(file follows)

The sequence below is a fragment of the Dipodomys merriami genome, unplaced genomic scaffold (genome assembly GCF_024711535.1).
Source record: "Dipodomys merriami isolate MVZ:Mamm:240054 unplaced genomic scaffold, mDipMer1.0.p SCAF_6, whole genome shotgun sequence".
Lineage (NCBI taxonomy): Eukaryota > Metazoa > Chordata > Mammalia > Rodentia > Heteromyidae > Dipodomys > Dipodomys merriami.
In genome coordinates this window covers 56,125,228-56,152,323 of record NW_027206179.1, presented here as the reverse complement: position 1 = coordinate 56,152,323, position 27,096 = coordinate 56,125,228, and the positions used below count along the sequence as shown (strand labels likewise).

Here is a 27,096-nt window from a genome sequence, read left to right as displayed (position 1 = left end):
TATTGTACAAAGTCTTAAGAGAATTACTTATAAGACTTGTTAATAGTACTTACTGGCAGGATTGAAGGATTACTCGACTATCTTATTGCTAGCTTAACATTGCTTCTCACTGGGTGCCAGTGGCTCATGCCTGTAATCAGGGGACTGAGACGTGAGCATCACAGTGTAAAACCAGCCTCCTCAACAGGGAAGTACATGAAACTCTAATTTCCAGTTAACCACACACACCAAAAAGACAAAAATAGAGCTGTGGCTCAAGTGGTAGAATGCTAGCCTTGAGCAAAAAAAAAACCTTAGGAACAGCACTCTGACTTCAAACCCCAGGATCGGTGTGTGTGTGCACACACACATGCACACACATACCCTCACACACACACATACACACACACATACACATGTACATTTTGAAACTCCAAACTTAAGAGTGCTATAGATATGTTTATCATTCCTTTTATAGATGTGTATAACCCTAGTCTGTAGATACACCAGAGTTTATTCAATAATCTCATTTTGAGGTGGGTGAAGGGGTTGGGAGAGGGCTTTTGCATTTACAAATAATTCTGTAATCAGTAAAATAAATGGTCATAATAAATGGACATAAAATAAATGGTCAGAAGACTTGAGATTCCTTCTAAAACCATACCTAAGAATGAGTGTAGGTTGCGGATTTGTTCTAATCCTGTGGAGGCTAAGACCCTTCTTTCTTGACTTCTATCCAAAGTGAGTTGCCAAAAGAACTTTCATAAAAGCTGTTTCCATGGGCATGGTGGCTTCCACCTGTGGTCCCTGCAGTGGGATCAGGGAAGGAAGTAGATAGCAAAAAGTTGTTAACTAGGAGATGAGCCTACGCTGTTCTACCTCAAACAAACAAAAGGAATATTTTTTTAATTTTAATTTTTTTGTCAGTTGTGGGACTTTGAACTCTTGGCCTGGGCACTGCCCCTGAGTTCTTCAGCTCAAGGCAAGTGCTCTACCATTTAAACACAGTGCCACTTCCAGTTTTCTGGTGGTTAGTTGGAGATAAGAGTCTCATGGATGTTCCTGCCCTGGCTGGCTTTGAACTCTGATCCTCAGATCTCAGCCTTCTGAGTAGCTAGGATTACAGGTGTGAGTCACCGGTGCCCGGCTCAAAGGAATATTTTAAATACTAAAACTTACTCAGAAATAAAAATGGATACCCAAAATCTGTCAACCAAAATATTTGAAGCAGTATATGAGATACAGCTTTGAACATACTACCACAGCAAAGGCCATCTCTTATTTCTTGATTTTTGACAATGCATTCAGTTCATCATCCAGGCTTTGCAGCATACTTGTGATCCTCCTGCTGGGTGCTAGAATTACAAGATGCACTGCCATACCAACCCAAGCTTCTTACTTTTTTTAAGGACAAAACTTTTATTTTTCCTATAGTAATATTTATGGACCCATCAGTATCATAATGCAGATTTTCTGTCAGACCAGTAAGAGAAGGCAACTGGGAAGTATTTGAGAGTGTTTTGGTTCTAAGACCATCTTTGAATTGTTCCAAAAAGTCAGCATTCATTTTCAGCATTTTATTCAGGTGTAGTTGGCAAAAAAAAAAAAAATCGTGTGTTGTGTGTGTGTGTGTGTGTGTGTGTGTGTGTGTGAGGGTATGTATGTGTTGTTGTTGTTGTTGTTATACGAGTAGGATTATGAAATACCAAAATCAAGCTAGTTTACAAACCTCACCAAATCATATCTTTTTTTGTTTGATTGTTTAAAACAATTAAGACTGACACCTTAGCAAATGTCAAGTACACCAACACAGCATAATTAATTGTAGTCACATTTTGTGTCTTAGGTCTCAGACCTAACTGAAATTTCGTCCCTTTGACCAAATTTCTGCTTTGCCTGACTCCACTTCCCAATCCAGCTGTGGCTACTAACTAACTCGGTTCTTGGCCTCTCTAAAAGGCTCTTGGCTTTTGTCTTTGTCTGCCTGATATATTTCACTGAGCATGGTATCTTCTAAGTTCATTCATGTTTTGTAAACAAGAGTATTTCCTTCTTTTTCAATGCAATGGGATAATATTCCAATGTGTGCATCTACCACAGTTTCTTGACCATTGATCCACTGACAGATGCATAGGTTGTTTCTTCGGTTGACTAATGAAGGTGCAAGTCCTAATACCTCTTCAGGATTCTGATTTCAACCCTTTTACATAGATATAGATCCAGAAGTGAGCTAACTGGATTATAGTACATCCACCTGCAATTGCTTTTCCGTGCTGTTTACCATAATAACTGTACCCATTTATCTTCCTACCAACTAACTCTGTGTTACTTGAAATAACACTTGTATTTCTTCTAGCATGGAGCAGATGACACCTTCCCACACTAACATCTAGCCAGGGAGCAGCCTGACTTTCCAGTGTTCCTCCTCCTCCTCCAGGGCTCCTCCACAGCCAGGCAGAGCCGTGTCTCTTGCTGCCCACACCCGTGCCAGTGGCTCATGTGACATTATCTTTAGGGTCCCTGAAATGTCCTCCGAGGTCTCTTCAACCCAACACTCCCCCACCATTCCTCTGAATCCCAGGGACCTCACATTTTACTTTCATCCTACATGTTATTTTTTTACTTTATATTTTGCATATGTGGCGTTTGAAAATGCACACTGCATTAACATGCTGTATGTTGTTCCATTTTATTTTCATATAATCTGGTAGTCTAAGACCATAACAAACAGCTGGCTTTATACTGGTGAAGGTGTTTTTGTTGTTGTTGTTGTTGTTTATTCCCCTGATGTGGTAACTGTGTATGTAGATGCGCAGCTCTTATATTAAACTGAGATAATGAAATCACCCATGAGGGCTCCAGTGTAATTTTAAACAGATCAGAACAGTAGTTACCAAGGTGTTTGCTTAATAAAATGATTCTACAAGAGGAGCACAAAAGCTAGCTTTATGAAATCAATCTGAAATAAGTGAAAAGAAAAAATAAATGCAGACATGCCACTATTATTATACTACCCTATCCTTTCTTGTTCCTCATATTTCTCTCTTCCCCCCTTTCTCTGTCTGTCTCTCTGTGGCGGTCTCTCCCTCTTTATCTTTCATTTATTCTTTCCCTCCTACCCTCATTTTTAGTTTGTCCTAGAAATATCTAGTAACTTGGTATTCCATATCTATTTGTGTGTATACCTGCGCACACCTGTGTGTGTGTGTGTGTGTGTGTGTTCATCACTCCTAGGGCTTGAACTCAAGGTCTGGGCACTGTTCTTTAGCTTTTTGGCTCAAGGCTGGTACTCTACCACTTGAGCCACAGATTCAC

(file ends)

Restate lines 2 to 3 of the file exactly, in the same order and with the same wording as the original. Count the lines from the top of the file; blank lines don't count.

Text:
Source record: "Dipodomys merriami isolate MVZ:Mamm:240054 unplaced genomic scaffold, mDipMer1.0.p SCAF_6, whole genome shotgun sequence".
Lineage (NCBI taxonomy): Eukaryota > Metazoa > Chordata > Mammalia > Rodentia > Heteromyidae > Dipodomys > Dipodomys merriami.